Zinsser does it again (and so do I)
Good ol Willy Zinsser. When it comes to writing, he’s tops.
The American Scholar published the text of a talk he gave to international journalism students, called “Writing English as a Second Language,” and it’s much more interesting than it sounds. Here’s a snippet:
First, a little history. The English language is derived from two main sources. One is Latin, the florid language of ancient Rome. The other is Anglo-Saxon, the plain languages of England and northern Europe. The words derived from Latin are the enemy—they will strangle and suffocate everything you write. The Anglo-Saxon words will set you free.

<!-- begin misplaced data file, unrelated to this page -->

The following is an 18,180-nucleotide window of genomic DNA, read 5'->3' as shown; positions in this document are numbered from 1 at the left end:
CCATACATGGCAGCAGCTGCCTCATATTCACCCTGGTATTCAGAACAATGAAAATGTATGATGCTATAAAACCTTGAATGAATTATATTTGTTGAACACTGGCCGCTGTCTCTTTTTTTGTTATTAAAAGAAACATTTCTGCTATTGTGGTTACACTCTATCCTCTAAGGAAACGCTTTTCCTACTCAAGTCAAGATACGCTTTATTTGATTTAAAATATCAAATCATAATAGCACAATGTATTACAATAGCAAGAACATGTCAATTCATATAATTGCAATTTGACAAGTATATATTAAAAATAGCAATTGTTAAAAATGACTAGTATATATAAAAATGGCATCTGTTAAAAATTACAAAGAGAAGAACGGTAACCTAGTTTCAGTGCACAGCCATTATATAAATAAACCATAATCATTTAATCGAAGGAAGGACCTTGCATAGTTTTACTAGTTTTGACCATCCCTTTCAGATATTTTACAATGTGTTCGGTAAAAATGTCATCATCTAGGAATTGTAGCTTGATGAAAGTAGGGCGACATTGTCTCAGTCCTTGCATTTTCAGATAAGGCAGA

As an editor, I have three rules for writing: Clarity, Consistency, and Conciseness. Zinsser’s principles of good writing are similar, with one significant difference: Clarity, Simplicity, Brevity, and Humanity. Of the last principle, he says, “Be yourself. Never try in your writing to be someone you’re not. Your product, finally, is you. Don’t lose that person by putting on airs, trying to sound superior.”
One last lovely bit: “The epidemic I’m most worried about isn’t swine flu. It’s the death of logical thinking… The hard part of writing isn’t the writing; it’s the thinking.”
And speaking of good writing… The boys over at Knee-Jerk Magazine have accepted an essay I wrote for the February issue. I’ll let you know when it’s up!